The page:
To remove the head open you Factory Service Manual and follow the directions. If you don't have one you should buy one. A quick summary is...
1. remove valve cover
2. remove t-state
3. remove intake and exhaust header
4. remove sensors off head
5. remove head bolts
6. remove head from Jeep
There are a bunch of little things that I left out, but this should give you a good idea of what it takes.
A speed shop or engine machinist will then disassemble the valves and dunk it in a chemical tank to completely clean it. They will then put all new valves and associated pieces back in and seat the valves for you. Now you can put it back in your Jeep.
Why do you think you have a lot of carbon build up? Heve you done a compression test. Are the valves not seating? Do you have an engine tap? Too many questions??????
Well, we haven't narrowed the problem down exactly to the carbon buildup, but I think there's a good chance that's what's causing the non-stop pinging under accelleration on the highway. A load will increase the ping.
I tried using the fuel additives, they help, but they don't cure it for long at all.
We have not done a compression test, what woudl that tell us?
Right now, the pinging is bad, real bad. 4th and 5th gear around 2600+rpm's it gets bad. If you've got a trailer on the jeep, even worse. Go up a hill, worse. Acellerate, worse...
Not sure what it is yet, but I'm just trying to figure out what all my options are depending on the problem.
I don't think a compression test will tell you anything about your pinging problem. I am not well versed on the pinging problems. I do know it is caused by pre-ignition orf the gas. You probably have a timing issue. You may be able to have the computer adjusted to compensate. I know there are some modifications to the CPS (crank position sensor) that can help you change the timing. By design a 4.0l's timing can not be adjusted, but there are some tricks out there. BTW, the CPS controls the timing. Which engine do you have? I would post a new question specifically dealing with the ping problem. I don't think the carbon is causing it.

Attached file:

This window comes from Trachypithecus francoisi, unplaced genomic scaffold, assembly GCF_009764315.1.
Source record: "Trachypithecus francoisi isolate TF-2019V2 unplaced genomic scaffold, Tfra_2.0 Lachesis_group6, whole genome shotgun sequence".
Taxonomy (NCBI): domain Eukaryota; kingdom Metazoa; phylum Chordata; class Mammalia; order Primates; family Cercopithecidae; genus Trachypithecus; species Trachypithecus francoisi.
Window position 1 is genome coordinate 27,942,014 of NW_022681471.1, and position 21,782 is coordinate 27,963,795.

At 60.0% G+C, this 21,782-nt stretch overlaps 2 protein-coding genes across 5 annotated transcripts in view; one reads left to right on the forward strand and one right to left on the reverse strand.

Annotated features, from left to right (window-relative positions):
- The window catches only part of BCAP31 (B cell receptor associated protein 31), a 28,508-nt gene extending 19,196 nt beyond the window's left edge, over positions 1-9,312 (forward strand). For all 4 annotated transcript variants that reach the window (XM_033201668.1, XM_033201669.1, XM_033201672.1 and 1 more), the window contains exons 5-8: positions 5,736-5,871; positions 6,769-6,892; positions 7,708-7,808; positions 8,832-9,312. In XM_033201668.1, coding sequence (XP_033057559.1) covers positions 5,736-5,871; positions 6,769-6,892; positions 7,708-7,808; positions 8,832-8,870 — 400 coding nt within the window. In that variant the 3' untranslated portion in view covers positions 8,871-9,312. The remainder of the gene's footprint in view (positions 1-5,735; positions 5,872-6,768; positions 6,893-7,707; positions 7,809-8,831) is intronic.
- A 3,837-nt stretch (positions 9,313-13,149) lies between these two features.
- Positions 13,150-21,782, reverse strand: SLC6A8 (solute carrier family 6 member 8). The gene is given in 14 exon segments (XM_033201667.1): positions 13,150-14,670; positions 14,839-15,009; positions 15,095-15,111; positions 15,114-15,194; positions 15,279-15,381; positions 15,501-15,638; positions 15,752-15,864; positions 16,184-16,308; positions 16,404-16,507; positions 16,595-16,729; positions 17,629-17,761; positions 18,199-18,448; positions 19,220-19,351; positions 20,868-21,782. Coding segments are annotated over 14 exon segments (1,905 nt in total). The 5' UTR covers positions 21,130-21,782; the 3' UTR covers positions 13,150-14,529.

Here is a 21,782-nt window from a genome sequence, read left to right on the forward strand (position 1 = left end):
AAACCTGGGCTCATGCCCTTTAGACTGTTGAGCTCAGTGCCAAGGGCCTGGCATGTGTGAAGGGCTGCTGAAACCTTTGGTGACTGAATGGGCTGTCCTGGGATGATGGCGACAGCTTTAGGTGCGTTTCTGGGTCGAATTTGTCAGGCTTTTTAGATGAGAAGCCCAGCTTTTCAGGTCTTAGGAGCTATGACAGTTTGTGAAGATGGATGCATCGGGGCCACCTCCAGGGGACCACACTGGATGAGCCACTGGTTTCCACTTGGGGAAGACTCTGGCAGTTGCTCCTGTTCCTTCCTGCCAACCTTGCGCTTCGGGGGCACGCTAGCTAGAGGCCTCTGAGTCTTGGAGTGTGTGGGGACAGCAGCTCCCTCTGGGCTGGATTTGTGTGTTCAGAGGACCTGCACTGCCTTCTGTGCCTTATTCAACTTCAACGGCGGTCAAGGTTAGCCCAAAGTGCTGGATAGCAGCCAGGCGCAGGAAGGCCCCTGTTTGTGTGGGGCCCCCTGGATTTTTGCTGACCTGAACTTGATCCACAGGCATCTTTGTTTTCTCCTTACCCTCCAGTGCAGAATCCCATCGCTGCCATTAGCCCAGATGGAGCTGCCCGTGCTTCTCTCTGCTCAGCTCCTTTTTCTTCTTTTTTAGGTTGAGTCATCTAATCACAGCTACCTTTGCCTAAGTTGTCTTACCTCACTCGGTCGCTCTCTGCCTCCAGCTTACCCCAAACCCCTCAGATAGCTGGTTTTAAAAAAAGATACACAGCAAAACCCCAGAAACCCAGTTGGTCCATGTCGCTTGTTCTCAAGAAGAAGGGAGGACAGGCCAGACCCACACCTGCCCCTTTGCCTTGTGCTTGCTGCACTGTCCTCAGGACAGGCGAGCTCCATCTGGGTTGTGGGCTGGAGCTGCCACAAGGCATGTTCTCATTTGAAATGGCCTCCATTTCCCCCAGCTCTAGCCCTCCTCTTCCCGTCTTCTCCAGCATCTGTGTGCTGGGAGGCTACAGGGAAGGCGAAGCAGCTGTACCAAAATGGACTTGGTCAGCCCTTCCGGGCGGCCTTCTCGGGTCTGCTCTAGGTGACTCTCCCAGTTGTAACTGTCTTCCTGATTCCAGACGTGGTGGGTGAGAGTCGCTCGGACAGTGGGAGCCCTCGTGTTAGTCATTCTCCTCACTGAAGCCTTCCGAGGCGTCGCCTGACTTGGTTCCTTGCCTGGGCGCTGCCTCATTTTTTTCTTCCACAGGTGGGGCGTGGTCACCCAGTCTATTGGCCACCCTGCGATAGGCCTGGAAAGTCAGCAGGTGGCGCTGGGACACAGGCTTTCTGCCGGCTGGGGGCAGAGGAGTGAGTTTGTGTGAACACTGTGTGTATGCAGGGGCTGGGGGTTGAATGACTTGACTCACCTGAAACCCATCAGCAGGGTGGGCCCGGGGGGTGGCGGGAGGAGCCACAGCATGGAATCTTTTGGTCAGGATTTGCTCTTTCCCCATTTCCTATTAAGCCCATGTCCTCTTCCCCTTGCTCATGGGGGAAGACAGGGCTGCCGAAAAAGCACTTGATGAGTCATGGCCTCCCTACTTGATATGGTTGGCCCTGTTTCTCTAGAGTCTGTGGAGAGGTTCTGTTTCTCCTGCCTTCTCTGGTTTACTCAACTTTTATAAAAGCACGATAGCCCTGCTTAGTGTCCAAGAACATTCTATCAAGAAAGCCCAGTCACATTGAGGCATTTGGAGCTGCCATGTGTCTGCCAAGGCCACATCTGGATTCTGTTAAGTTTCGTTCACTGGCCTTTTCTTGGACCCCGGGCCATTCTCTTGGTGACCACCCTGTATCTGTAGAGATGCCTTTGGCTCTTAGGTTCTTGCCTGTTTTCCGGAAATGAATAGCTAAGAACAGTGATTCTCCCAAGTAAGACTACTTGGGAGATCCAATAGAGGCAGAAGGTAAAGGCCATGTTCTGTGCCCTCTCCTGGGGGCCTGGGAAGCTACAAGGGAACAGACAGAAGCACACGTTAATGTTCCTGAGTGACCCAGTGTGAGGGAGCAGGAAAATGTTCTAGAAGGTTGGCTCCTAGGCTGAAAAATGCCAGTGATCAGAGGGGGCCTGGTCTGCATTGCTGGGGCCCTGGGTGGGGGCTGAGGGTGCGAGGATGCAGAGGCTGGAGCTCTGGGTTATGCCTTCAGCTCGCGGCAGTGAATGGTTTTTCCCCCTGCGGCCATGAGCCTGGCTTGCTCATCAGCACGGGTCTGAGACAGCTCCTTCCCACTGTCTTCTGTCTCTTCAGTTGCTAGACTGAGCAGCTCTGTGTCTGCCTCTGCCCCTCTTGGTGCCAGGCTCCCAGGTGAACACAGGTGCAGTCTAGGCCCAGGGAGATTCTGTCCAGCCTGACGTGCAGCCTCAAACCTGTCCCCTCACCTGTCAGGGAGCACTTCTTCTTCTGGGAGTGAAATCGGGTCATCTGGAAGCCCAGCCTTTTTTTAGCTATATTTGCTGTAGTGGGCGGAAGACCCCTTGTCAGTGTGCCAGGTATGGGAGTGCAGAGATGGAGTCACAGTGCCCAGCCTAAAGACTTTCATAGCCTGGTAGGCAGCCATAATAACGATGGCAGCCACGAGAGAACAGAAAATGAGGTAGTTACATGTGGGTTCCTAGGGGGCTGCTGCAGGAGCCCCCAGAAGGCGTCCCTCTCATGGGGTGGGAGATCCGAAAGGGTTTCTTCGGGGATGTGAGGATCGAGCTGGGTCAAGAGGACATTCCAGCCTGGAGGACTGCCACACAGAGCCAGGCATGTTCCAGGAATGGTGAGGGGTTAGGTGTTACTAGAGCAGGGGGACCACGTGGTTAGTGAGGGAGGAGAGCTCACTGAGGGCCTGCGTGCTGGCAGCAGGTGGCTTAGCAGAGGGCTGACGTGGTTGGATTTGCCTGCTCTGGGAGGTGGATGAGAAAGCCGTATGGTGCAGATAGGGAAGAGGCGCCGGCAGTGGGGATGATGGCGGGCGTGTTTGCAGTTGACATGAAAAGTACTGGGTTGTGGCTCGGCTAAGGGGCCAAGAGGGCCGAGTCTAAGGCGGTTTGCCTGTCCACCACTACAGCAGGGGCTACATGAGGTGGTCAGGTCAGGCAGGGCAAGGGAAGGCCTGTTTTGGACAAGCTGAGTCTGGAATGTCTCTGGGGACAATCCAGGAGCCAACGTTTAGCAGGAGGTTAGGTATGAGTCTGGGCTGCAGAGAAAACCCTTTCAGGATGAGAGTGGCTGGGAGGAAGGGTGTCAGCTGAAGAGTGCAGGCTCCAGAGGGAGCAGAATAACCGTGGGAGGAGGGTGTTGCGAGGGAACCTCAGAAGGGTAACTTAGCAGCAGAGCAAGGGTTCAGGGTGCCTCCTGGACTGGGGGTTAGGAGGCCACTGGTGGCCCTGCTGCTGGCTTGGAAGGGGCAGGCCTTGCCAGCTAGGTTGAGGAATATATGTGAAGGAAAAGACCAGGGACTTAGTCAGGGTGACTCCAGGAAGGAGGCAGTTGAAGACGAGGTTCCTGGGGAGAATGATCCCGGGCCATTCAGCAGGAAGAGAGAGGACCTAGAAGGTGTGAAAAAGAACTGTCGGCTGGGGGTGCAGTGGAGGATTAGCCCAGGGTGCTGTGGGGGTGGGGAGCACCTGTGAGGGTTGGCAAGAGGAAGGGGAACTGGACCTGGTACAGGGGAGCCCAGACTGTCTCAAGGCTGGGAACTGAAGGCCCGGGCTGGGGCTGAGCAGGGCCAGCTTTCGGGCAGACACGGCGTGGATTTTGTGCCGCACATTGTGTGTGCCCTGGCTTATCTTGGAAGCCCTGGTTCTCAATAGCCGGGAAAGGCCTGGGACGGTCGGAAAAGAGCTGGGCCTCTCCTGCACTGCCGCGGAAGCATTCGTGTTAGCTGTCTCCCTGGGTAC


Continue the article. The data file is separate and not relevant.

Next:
You may want to take this question over to JU (www.jeepsunlimited.com) because there are a much higher volume of stock 4.0l's over there and chances are someone over there has come accross this pinging problem.
Sounds more like timing..have you checked that yet? Is your vacuum advance working correctly? Also your fuel mixture may be a little on the lean side.
Before you go and pull your head <IMG SRC="smilies/thefinger.gif" border="0"> you might want to check these out...also what do your plugs look like? nice and brown or heavy deposits?
I have found that compression tests will show you have carbon deposits if the readings on your gauge are higher than your manual calls for.
Check the plugs first though.
By the way...what have you checked so far? This might help narrow it down a little.
I like Mopar's combustion chamber cleaner. That stuff really works! What year 4.0 do you have? If it is newer than '96, there are some tsb's that deal with detination problems. These are cured by re-flashing the pcm to another part number that dosn't have quite the same spark advance. The dealer is the only one that can re-flash the pcm. I would try the combustion chamber cleaner first, then switch gas stations and try some premium fuel, it that dosn't work, re-flash.